So I purchased my own bright red chess bag and roll-up board, a set of weighted pieces, and both an analog and digital clock, but soon realized that being a good chess player is more than walking around with a showy display of equipment and trying to get your rating up higher. It involves a love of the game, and, more importantly, a word that at this juncture was almost alien to me: “practice”.
Then I gradually began to increase my skills. Every night, I spent a good hour analyzing my game for the day and played blitz whenever possible with any of my family members who were willing. I registered myself for ICC, and, after my round had finished, strolled around, studying the games of both the top and lower boards alike.
I was also astonished at the profound impact the tournament had on my family. My mother had never had much of an interest in chess before, but after attending Susan Polgar’s lecture could often be found intently studying a book of chess puzzles. My father played in several side events, and as a result, his rating went up sixty points. Even my eight year-old sister, who hadn’t played chess much for a couple of months now, found a rekindled interest in the game. She ended up buying her own set and board as well, and, if possible, was even more adamant about playing blitz than myself. What an influential game chess can be!
I glanced around the lobby one more time, still in a slight state of shock that it was finally over. I was leaving for home today, and I wasn’t really looking forward to returning. Yes, Maine is a wonderful state in the long run, but I would have liked just a few more days to roam the halls of the hotel, occasionally pausing in the main hall to glance at a couple of games at the top boards in the final rounds of the U. S. Open, and perhaps driving into the city one more time to stroll along that Magnificent Mile and glance in awe at those tall skyscraper, slightly jealous that they were allowed to remain there stationary in that haven of unique food and urban culture.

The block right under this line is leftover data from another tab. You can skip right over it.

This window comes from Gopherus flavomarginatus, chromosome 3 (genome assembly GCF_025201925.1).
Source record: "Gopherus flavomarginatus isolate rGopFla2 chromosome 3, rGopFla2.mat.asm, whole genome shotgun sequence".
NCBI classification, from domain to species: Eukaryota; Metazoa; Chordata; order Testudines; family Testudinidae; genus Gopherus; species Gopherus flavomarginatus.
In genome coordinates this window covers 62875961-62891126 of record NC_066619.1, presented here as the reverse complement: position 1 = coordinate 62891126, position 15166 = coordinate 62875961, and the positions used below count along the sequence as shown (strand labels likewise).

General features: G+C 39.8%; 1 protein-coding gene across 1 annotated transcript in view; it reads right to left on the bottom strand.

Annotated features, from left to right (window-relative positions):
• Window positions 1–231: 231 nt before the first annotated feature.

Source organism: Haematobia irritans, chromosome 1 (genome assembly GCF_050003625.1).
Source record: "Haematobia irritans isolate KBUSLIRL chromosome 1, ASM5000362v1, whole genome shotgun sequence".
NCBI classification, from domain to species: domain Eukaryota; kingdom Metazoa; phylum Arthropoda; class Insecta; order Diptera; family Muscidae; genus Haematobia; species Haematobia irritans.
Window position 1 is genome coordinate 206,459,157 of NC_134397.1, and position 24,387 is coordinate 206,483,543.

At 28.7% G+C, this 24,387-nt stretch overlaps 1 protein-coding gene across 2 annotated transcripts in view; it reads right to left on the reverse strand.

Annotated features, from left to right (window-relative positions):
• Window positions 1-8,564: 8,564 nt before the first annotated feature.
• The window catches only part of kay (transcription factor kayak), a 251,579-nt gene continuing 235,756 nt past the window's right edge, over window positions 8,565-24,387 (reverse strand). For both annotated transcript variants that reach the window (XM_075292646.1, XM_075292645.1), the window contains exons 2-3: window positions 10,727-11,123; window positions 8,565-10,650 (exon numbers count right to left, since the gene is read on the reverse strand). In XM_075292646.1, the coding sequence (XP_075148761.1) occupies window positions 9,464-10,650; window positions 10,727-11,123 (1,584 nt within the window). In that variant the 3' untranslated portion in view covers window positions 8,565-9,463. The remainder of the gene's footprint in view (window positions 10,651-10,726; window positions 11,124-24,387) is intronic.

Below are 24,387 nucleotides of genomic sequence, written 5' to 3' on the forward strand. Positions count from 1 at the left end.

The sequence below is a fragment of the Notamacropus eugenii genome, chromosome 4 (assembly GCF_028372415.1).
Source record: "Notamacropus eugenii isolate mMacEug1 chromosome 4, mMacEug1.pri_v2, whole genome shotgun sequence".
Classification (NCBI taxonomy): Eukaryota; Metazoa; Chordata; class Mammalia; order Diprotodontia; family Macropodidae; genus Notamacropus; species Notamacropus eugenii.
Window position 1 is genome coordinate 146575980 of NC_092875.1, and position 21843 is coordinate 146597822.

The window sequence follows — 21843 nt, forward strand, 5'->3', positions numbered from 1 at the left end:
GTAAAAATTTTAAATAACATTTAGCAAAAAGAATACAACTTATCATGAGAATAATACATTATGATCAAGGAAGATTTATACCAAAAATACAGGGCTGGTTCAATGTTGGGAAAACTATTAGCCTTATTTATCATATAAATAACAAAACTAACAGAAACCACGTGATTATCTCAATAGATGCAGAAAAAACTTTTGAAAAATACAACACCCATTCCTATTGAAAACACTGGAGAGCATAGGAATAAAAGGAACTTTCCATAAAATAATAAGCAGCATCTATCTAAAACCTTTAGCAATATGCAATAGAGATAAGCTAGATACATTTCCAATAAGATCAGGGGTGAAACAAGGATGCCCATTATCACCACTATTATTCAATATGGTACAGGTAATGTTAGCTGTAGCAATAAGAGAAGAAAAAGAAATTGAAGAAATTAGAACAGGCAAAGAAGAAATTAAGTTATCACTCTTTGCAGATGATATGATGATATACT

I said one last farewell to the friends I had made over the past week, then strolled through the lower lobby bookstore with an obvious air of finality. I then ascended the escalator and went to rejoin my family. We exited the front doors unceremoniously, loaded our luggage into a taxi, and rode out of the Western suburbs for the last time en route to Union Train Station. I gazed at the hotel once more as we drove off into the distance, knowing full well that the seven days I had spent there would have an effect on me forever.
Well, I am back in Maine, and you can read my complete account of the Susan Polgar National Invitational for Girls on chessmaine.net. It is Friday, August 18, 2006, and since returning home on the 14th I have attended two chess clubs, a four day running camp, and spent much time polishing my pieces of writing for the website. So, basically my life has returned to normal, if it weren’t for the memory of a weeklong visit to one of America’s most illustrious cities and both the friends and experiences I acquainted myself with there. Before that, chess had just been a competitive sport for me; it was something to win and something to lose.
But now I look upon the game as an exquisite piece of art created by the ultimate genius. It’s unfathomable that this diminutive collection of shaded squares and figurines could unveil so many possibilities. I mentioned before that I knew that my experiences at the tournament would have an effect on me forever, but I was wrong. They didn’t just have an effect on me; they profoundly changed me for eternity. The difference was as subtle as an insignificant pawn being advanced one space, but, like that pawn, revealed a whole new series of combinations and potential, and with this newly discovered wisdom, I can succeed in almost anything.
Friday, August 18, 2006
Greetings from Seattle! I arrived in Seattle last night. This is my first time in this beautiful city! Tomorrow, I will be going on the Chess Moves II Cruise to Alaska along with GM Onischuk, GM Christiansen, GM Stripunsky and many chess enthusiasts.
Many more pictures will be posted soon. Please check back often. There will also be some posted on www.SusanPolgar.blogspot.com.